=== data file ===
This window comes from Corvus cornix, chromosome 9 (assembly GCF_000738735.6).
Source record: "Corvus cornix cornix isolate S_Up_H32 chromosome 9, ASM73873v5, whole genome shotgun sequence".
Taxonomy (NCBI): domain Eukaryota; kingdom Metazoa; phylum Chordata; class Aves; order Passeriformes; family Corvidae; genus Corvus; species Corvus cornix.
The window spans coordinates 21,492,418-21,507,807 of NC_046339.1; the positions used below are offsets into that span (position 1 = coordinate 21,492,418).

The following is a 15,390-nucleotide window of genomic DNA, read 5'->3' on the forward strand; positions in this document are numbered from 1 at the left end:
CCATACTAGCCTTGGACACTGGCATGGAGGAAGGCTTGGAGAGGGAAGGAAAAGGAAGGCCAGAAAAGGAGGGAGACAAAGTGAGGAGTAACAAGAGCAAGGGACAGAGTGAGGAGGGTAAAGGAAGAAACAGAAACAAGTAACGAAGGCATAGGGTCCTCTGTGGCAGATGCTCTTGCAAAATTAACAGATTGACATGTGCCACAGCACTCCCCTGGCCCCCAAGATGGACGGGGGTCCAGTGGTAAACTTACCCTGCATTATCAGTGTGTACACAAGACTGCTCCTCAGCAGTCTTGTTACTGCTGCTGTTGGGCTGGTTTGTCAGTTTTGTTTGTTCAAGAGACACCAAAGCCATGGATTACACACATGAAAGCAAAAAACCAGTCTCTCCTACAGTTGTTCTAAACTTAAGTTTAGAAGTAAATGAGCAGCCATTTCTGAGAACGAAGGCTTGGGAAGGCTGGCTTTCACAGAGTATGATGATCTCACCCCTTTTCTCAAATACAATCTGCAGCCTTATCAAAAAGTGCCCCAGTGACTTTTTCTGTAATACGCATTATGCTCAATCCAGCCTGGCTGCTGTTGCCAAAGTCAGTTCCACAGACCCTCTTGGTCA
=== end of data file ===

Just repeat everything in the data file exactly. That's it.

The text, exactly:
This window comes from Corvus cornix, chromosome 9 (assembly GCF_000738735.6).
Source record: "Corvus cornix cornix isolate S_Up_H32 chromosome 9, ASM73873v5, whole genome shotgun sequence".
Taxonomy (NCBI): domain Eukaryota; kingdom Metazoa; phylum Chordata; class Aves; order Passeriformes; family Corvidae; genus Corvus; species Corvus cornix.
The window spans coordinates 21,492,418-21,507,807 of NC_046339.1; the positions used below are offsets into that span (position 1 = coordinate 21,492,418).

The following is a 15,390-nucleotide window of genomic DNA, read 5'->3' on the forward strand; positions in this document are numbered from 1 at the left end:
CCATACTAGCCTTGGACACTGGCATGGAGGAAGGCTTGGAGAGGGAAGGAAAAGGAAGGCCAGAAAAGGAGGGAGACAAAGTGAGGAGTAACAAGAGCAAGGGACAGAGTGAGGAGGGTAAAGGAAGAAACAGAAACAAGTAACGAAGGCATAGGGTCCTCTGTGGCAGATGCTCTTGCAAAATTAACAGATTGACATGTGCCACAGCACTCCCCTGGCCCCCAAGATGGACGGGGGTCCAGTGGTAAACTTACCCTGCATTATCAGTGTGTACACAAGACTGCTCCTCAGCAGTCTTGTTACTGCTGCTGTTGGGCTGGTTTGTCAGTTTTGTTTGTTCAAGAGACACCAAAGCCATGGATTACACACATGAAAGCAAAAAACCAGTCTCTCCTACAGTTGTTCTAAACTTAAGTTTAGAAGTAAATGAGCAGCCATTTCTGAGAACGAAGGCTTGGGAAGGCTGGCTTTCACAGAGTATGATGATCTCACCCCTTTTCTCAAATACAATCTGCAGCCTTATCAAAAAGTGCCCCAGTGACTTTTTCTGTAATACGCATTATGCTCAATCCAGCCTGGCTGCTGTTGCCAAAGTCAGTTCCACAGACCCTCTTGGTCA